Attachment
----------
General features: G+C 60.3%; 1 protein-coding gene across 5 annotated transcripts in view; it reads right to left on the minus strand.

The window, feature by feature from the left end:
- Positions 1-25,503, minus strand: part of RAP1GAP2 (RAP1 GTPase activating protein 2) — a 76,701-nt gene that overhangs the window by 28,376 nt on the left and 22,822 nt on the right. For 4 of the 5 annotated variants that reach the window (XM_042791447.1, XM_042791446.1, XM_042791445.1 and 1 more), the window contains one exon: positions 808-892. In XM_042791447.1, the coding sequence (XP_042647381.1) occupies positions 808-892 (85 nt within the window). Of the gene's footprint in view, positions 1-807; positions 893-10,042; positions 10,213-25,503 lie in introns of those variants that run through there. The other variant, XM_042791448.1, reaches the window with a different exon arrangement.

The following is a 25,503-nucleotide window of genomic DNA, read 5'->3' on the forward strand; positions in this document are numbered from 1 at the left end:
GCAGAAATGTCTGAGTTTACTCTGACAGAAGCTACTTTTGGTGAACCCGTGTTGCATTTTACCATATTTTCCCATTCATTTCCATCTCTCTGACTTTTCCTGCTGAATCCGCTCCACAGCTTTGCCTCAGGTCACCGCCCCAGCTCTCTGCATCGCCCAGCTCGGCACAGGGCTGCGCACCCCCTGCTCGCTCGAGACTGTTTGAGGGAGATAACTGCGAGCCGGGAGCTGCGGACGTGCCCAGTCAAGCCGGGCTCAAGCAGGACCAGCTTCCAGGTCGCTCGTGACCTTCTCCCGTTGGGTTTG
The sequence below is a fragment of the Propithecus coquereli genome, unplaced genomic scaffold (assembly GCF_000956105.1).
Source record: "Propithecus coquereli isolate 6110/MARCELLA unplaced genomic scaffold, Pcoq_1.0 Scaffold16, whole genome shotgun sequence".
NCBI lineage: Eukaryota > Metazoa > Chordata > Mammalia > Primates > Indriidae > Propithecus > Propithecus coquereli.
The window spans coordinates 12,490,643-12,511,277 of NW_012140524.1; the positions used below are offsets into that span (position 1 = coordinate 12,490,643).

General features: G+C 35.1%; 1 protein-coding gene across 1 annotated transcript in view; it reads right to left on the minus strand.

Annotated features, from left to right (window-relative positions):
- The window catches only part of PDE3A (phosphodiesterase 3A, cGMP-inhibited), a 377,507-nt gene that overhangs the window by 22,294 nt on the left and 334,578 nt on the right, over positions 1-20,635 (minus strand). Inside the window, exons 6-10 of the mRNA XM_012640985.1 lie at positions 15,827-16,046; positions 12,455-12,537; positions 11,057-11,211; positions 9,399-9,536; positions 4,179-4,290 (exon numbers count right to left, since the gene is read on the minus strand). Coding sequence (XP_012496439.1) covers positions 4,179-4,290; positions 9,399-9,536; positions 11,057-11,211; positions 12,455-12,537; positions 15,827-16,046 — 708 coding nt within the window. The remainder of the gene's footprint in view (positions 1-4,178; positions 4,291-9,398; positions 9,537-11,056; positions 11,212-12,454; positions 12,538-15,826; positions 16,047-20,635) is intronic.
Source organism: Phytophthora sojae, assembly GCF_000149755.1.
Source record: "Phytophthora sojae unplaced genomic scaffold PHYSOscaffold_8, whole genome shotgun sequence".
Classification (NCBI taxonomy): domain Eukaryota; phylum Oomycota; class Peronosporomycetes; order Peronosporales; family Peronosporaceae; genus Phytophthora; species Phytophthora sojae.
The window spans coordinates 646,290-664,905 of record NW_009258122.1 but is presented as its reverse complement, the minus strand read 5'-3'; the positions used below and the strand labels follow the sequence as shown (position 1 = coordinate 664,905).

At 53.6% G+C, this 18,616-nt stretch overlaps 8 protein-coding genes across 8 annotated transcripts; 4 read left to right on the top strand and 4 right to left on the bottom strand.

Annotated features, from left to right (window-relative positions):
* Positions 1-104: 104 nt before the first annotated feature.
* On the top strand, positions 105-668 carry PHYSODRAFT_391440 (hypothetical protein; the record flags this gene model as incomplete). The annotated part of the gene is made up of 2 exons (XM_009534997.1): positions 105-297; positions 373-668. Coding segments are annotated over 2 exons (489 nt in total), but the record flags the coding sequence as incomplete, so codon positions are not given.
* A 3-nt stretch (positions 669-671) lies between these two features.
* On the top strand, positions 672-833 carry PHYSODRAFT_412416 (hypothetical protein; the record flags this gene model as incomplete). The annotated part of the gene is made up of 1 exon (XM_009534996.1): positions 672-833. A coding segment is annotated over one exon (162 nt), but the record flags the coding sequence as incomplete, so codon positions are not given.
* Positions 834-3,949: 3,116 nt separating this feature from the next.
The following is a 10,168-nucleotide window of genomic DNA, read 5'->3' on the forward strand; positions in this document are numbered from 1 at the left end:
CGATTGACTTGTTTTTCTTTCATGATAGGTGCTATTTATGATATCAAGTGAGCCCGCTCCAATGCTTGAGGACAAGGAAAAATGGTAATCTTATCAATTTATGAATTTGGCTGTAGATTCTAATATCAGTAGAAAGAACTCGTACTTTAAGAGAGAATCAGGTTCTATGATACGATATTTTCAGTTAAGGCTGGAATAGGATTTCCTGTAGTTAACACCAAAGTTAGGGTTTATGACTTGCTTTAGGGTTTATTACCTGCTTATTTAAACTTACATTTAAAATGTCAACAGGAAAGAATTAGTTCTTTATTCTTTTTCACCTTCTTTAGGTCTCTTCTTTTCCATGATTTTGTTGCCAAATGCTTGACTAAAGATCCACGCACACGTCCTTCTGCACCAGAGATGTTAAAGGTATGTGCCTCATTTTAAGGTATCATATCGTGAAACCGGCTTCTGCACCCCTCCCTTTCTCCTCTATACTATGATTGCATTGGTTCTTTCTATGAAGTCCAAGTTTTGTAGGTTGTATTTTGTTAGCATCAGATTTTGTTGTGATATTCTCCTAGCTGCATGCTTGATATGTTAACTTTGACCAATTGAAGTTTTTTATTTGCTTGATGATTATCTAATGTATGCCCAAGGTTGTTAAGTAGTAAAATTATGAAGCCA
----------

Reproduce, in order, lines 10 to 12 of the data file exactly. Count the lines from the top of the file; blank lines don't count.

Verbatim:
General features: G+C 35.1%; 1 protein-coding gene across 1 annotated transcript in view; it reads right to left on the minus strand.

Annotated features, from left to right (window-relative positions):
- The window catches only part of PDE3A (phosphodiesterase 3A, cGMP-inhibited), a 377,507-nt gene that overhangs the window by 22,294 nt on the left and 334,578 nt on the right, over positions 1-20,635 (minus strand). Inside the window, exons 6-10 of the mRNA XM_012640985.1 lie at positions 15,827-16,046; positions 12,455-12,537; positions 11,057-11,211; positions 9,399-9,536; positions 4,179-4,290 (exon numbers count right to left, since the gene is read on the minus strand). Coding sequence (XP_012496439.1) covers positions 4,179-4,290; positions 9,399-9,536; positions 11,057-11,211; positions 12,455-12,537; positions 15,827-16,046 — 708 coding nt within the window. The remainder of the gene's footprint in view (positions 1-4,178; positions 4,291-9,398; positions 9,537-11,056; positions 11,212-12,454; positions 12,538-15,826; positions 16,047-20,635) is intronic.